Monday, October 16, 2006

When control of one of the country’s largest and most influential labor unions is at stake, nothing is left to chance.

So as 1.4 million North American Teamsters decide this month who will be their next president, the campaign rhetoric between incumbent James P. Hoffa and challenger Tom Leedham has rivaled the most heated political election.

Mr. Hoffa, running for a third term, has called his challenger an enemy of the union, an embezzler of union dues and — in the ultimate organized labor indignity — has accused him of ties with Wal-Mart.

Mr. Leedham, who has run two failed campaigns for union president against Mr. Hoffa, in turn has accused the incumbent of graft, incompetence and squelching an investigation into ties between the Teamsters and organized crime.

“Teamster politics is not for the faint of heart,” Mr. Leedham said.

Ballots were mailed Oct. 6 and must be returned by Nov. 13. Who will win is difficult to predict because few, if any, credible polls are available. But most organized labor analysts expect another victory for Mr. Hoffa.

“The power of incumbency works in the labor movement just as effectively as it does in the United States Congress,” said Robert Bruno, an associate professor at the Institute of Labor and Industrial Relations at the University of Illinois at Chicago.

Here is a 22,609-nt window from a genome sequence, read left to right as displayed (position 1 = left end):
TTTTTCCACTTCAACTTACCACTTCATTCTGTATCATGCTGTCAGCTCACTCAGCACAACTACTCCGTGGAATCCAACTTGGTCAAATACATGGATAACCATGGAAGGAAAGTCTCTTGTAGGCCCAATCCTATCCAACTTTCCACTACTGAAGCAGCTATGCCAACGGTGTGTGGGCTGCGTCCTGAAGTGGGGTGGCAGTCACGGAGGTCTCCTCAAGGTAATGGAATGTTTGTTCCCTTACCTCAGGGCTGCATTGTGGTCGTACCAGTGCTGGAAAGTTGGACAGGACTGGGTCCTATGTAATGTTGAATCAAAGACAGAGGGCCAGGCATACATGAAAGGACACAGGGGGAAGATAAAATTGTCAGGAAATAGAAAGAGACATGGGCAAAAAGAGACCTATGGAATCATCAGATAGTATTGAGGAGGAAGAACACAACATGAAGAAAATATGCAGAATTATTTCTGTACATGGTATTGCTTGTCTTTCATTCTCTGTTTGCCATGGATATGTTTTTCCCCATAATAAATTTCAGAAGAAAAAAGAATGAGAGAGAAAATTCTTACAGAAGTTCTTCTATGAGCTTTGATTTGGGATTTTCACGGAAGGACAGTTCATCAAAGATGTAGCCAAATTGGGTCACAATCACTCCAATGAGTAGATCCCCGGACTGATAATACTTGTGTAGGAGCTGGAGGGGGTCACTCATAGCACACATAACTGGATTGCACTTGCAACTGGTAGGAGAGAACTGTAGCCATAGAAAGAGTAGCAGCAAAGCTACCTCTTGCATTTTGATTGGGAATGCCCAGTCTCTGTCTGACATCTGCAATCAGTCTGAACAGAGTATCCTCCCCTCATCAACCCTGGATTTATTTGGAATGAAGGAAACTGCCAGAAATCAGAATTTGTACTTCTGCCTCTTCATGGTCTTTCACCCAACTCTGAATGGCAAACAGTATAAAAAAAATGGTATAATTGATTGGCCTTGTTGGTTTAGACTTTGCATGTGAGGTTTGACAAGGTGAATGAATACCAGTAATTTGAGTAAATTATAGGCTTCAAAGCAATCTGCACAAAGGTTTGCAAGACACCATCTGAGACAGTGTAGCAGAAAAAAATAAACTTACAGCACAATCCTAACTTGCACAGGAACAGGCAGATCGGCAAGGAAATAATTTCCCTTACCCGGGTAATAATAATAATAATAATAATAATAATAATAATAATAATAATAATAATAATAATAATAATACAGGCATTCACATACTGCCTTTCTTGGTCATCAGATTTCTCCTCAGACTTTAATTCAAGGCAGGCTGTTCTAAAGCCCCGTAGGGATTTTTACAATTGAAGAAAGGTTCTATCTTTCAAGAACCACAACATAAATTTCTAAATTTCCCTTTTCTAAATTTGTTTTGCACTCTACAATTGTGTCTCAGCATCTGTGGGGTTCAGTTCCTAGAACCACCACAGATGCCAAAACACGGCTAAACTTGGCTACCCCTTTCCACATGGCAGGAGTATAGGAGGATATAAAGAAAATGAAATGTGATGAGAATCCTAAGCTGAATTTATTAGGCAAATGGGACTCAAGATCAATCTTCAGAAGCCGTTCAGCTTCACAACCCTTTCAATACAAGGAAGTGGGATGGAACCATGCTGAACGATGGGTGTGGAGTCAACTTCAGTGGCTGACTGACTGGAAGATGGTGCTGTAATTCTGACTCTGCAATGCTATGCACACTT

Mr. Leedham, a 29-year Teamster member from Oregon who portrays himself as a champion of rank-and-file members, long has coveted the union’s top job. He won 35 percent of the vote when he challenged Mr. Hoffa for the presidency in 2001.

Three years earlier, in a special election called after Teamsters leader Ron Carey was ousted in a scandal, Mr. Leedham earned 40 percent of the vote in a three-way race won by Mr. Hoffa.

Though initially not planning a third campaign, Mr. Leedham, secretary-treasurer and principal officer of Teamsters Local 206 Portland, Ore., said he decided last year to run because of growing discontent with Mr. Hoffa.

“Teamsters are really dissatisfied,” he said. “I’m campaigning in places where I got poor or no response in 2001 and now [the support] is really overwhelming.”

Mr. Leedham, 55, says Mr. Hoffa has bungled several contract negotiations that have cut members’ pensions and other benefits.

He accuses Mr. Hoffa of reneging on a promise to cut positions that give union officials with various jobs multiple salaries. Instead, the number of multiple salary positions has increased from 16 to more than 160 during Mr. Hoffa’s tenure, a move that has cost the union $8 million annually, Mr. Leedham says.

“All our money comes from dues. We’re not manufacturing refrigerators someplace,” he said. “We’ve been spending more money now on officers. This has become the lifestyle of the rich and famous.”

Mr. Hoffa instituted the largest dues increase in Teamsters history after promising he wouldn’t, Mr. Leedham said.

Mr. Leedham also says Mr. Hoffa undermined an internal investigation into organized crime influence in the union in 2004, citing complaints from the union’s former anti-corruption director that Mr. Hoffa interfered with his investigative duties.